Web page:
Chickenpox is just a childhood illness, right?

Wrong. Recent news reports highlight the dangers, not just to kids, but also adults and teens. In December, Angelina Jolie missed the premiere of her film “Unbroken” after contracting the disease. “It was so absurd,” she told The Today Show.

Then in January, the United Kingdom's Royal College of Obstetricians and Gynaecologists issued new recommendations for women of child-bearing age, who can transmit chickenpox to their unborn children.

Here are six things you should know about how the itchy, uncomfortable rash affects adults.

1. It hits adults harder

Chickenpox, also called varicella, is a highly contagious viral infection caused by the varicella-zoster virus. Symptoms include a blistering rash, fever, fatigue, irritability, aches and pains that last from five to 10 days.

Although most cases are mild, adults and teens (as well as babies) are more likely than children to require hospitalization, according to the National Foundation for Infectious Diseases. Sufferers can also end up with pneumonia, encephalitis, cerebellar ataxia or bacterial infections.

“A person who has been exposed to chickenpox should consult their doctor if they have an immunocompromising condition, such as cancer or HIV or are taking medications like steroids that weaken the immune system, if they don't know if they have ever had chickenpox or been vaccinated, or if they are pregnant,” says Stephanie Bialek, MD, an epidemiologist at the Centers for Disease Control and Prevention (CDC).

2. You're probably immune unless you're not

Fortunately, less than five percent of adults are susceptible. However, younger adults are more likely than older adults to catch chickenpox because the vaccine is given in two separate doses, and some young people haven't received the second dose.

Certain immigrant groups are also at risk. “Chickenpox is less common in childhood in many tropical countries,” says Bialek. People born outside the US “should discuss the need for chickenpox vaccine with their medical provider.”

3. Adults can get vaccinated

Almost everyone who has never had chickenpox should receive the vaccine, which is safe and nearly 90% effective, according to the Mayo Clinic. Exceptions include pregnant women and people who have weakened immune systems or certain allergies.

Even if you’ve already had the disease, it's possible — though uncommon — to catch it a second time. Consider getting vaccinated if you:

  • go to college
  • travel internationally
  • work in a health care field
  • work or live with people who have weak immune systems
  • work or live with children, either at home or in a school or child-care facility
  • work or live in a prison, military base or wherever people live in close quarters
  • are a woman of childbearing age who isn’t pregnant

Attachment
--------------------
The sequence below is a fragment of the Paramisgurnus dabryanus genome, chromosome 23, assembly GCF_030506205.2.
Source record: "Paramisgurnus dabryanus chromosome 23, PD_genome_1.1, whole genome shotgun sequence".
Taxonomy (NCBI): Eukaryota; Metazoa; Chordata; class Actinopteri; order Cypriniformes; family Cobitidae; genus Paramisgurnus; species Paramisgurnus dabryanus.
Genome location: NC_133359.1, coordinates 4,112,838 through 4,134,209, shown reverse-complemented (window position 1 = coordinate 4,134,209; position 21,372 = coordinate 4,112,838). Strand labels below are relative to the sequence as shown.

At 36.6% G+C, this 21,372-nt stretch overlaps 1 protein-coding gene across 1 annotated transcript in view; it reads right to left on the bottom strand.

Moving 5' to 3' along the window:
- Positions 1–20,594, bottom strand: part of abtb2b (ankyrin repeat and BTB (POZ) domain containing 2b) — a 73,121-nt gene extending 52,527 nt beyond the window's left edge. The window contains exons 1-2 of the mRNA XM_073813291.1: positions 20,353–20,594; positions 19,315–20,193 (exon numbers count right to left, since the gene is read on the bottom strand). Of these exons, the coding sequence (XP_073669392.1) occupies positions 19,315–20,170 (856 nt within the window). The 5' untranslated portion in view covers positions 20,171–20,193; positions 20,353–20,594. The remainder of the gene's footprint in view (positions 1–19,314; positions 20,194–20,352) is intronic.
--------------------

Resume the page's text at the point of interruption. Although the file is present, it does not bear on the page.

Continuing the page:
In addition, “all pregnant women should be tested to see if they are susceptible to chickenpox and if they are, they should receive the chickenpox vaccine after their baby is delivered,” says Bialek.

4. Shingles comes from chickenpox 

Shingles is a related disease that only strikes people who have had chickenpox. It occurs when the varicella-zoster virus, which remains dormant near your spinal cord and brain, wakes up and makes you sick again.

Symptoms include pain and numbness, followed by a blistering rash. It takes weeks to go away. It won't kill you, but it can damage body organs and leave you with chronic pain.

You can't catch shingles from another person. However, if you come into contact with fluid from their blisters, you can catch chickenpox if you aren't already immune.

5. Shingles may be on the rise 

Nearly a third of all Americans will eventually get shingles. The United States has about a million cases per year, mostly people over age 50 with weakened immune systems, according to the CDC.

“There are some indications that cases of shingles are increasing,” says Bialek. “We don't fully understand why that is.”

The CDC recommends you receive the shingles vaccine if you are over 60, because it cuts your risk of infection in half and your risk of chronic pain by two-thirds.

6. You can get treated for both

Antiviral medicines exist for chickenpox and shingles. While shingles is incurable, it can be managed. Along with antivirals, your doctor might prescribe anti-pain medication. Visit your doctor as soon as possible after you notice the rash, when treatments are most effective.

Ask your doctor before you take aspirin, as it can cause Reye Syndrome, a rare condition that occurs mostly in children and teens and causes swelling of the liver and brain. 

You can take steps at home to alleviate the itchiness, like calamine lotion, oatmeal baths and antihistamines. Just don’t scratch!

Bialek cautions home treatments are no substitute for medication. “Antiviral medicines work against the viruses. Home remedies are for dealing with the itchiness.”

David Arv Bragi is a freelance journalist and marketing consultant. He has been writing about health and safety issues since the 1990s and currently lives in Portland, Oregon.